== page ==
I am angry with myself for allowing myself to be hurt by a co-worker. He kept giving himself credit for work we did together. I did not find out about this until after he already had done this with our boss. What would you recommend? Should I forgive myself?
When people are angry with themselves, it is appropriate to engage in self-forgiveness, but only if they truly see the actions as morally wrong. In your case, you were not even aware that your co-worker was taking credit for your work. I think you need to forgive your co-worker rather than forgive yourself because you did not act immorally. Regarding being angry with yourself, I urge you to stand in the truth that you were unaware of what was happening and therefore give yourself credit for not acting wrongly.
My friend was abandoned by her partner. She still is not recovered because she is very angry. Is it better if she starts to forgive once she settles down with her anger or is it better to go ahead now with forgiving, as she is motivated to do so?
Most people need a time to be angry and to adjust to the trauma of injustice before starting the forgiveness process. At the same time, if a person has settled down to some extent and is still angry, the forgiveness process can aid in the reducing of that anger. So, a central question is this: Is the anger still very fresh in which case she needs time to settle down and process some of the anger or has she done that already and therefore is ready to start forgiving? You might consider asking her this question.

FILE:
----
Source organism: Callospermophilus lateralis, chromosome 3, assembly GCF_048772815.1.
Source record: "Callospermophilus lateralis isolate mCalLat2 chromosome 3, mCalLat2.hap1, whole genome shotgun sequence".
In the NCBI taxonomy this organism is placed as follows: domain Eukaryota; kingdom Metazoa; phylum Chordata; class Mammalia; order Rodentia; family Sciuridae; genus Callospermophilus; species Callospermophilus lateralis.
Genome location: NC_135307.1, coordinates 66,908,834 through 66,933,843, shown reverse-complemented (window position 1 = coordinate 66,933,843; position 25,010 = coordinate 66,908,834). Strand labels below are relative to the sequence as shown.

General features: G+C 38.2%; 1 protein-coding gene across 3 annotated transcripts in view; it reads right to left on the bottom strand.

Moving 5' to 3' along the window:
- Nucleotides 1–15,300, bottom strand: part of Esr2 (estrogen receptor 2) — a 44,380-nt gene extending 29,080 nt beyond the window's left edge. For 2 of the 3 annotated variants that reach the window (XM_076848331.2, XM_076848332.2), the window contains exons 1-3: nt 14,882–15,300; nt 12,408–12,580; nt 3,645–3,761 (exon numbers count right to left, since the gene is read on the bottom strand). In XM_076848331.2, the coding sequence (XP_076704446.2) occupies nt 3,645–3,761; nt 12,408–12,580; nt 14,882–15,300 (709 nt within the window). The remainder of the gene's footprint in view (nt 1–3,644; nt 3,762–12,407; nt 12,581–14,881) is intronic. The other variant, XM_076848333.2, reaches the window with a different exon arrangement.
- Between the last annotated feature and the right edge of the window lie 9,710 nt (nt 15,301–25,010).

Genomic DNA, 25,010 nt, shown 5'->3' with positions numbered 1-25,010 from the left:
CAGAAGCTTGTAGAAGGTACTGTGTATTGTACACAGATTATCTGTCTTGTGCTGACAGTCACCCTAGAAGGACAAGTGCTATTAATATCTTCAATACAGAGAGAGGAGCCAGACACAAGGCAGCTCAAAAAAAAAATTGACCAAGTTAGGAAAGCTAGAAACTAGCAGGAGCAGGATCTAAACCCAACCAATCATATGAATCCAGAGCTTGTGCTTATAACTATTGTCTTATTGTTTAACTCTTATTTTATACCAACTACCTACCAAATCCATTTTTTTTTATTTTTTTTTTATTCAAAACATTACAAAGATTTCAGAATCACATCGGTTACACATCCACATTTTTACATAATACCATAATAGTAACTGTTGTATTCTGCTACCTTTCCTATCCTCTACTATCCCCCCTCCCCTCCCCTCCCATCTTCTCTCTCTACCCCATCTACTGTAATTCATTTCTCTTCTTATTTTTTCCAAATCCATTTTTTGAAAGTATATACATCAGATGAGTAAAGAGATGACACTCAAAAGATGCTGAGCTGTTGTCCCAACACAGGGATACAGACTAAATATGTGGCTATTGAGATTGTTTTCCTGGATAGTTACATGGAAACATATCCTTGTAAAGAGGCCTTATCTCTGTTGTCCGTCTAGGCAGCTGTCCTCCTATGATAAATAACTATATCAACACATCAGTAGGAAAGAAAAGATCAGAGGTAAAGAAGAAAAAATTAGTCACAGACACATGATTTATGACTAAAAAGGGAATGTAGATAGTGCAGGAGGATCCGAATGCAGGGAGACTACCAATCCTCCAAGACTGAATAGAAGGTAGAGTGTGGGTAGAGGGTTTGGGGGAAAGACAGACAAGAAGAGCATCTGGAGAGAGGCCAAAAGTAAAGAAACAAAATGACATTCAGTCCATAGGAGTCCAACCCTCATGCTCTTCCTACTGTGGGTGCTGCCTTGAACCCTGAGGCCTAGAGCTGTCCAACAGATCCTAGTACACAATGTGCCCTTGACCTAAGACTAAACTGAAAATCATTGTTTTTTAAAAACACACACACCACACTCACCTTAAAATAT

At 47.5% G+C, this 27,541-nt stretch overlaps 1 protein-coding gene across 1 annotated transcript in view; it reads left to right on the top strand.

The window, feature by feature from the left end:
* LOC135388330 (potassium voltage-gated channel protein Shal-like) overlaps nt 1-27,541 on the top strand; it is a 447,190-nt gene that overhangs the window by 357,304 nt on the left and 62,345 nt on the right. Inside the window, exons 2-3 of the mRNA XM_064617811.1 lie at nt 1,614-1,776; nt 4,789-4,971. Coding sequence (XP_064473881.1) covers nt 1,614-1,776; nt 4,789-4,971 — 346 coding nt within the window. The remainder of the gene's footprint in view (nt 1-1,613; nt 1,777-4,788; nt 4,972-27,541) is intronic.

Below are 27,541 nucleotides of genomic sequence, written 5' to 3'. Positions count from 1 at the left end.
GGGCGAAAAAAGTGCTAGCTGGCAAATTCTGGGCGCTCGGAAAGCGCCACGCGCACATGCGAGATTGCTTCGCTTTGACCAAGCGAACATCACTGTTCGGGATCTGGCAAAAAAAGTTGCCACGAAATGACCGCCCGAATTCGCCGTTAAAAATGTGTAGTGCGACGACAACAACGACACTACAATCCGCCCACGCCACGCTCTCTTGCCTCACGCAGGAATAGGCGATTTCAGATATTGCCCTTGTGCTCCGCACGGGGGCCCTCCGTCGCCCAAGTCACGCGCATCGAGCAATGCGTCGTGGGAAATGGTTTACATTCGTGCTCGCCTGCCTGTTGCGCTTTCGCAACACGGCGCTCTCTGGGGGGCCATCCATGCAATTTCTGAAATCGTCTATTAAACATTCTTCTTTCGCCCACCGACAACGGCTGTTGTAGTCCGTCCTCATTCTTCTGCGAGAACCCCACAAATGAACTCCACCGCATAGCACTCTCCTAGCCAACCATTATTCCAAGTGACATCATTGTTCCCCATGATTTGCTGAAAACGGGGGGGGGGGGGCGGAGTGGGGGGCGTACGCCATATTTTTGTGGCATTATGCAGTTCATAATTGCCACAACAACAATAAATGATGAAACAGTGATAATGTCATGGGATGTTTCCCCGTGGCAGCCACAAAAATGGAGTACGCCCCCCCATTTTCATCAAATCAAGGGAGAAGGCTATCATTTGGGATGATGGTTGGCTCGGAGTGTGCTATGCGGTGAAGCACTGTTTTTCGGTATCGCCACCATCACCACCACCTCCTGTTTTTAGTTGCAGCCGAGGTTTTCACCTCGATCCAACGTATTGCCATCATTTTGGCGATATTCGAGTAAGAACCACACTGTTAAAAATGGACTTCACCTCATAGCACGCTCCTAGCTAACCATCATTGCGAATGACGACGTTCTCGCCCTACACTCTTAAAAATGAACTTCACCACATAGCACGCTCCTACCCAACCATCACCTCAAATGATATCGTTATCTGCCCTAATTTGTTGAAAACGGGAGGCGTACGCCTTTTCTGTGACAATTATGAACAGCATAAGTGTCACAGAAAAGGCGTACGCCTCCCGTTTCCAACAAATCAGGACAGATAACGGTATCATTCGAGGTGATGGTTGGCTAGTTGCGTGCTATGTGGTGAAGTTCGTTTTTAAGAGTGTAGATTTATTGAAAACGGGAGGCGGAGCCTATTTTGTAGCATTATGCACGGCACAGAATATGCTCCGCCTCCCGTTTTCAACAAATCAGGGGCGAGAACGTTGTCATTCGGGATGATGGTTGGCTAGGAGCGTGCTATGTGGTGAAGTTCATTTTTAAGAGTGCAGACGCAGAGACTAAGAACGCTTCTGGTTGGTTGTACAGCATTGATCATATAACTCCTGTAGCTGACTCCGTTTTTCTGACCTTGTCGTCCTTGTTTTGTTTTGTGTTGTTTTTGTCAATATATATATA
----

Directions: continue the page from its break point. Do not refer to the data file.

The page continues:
I have to admit that I am kind of afraid to forgive. I don’t want to “look suffering in the eye.” What would be your recommendation for me?
Many people are afraid to examine their own degree of suffering or even their degree of anger because they see no solution once they “look suffering in the eye” (or anger in the eye). Please remember that forgiveness is a strong solution to suffering and anger and so it is all right for you to stand in the truth and see your suffering and see your level of anger. Forgiveness is your safety net. As you see that suffering, bolstered by the confidence that forgiveness gives to you, then try to discern what meaning this suffering has for you. The result is likely to be a significant reduction in that suffering.
I work hard on forgiveness, but sometimes I get to a week in which I do not want to even think about it or what happened to me. During these times, what can I do to not feel guilty or uncomfortable about setting forgiveness aside?
Let us take an analogy here. Suppose you have a physical fitness regimen. Do you work out every week for an entire year or do you take some time off to refresh, to heal, to re-group? Physical trainers tell us to take some time off. It is good for us. Think of becoming forgivingly fit in the same way. Hard work is good, but we need some time off to refresh and re-group so that we come back to that work with renewed enthusiasm.
I have refused to forgive a good friend for betraying a secret. Now I am annoyed with myself for not forgiving her. What would you recommend in this complicated situation?
It seems that you are ready to forgive your friend based on what you are saying. So, starting this forgiveness journey toward her seems reasonable now. You also could then start to forgive yourself because, as you say, you are annoyed with yourself for not moving forward yet with forgiving her.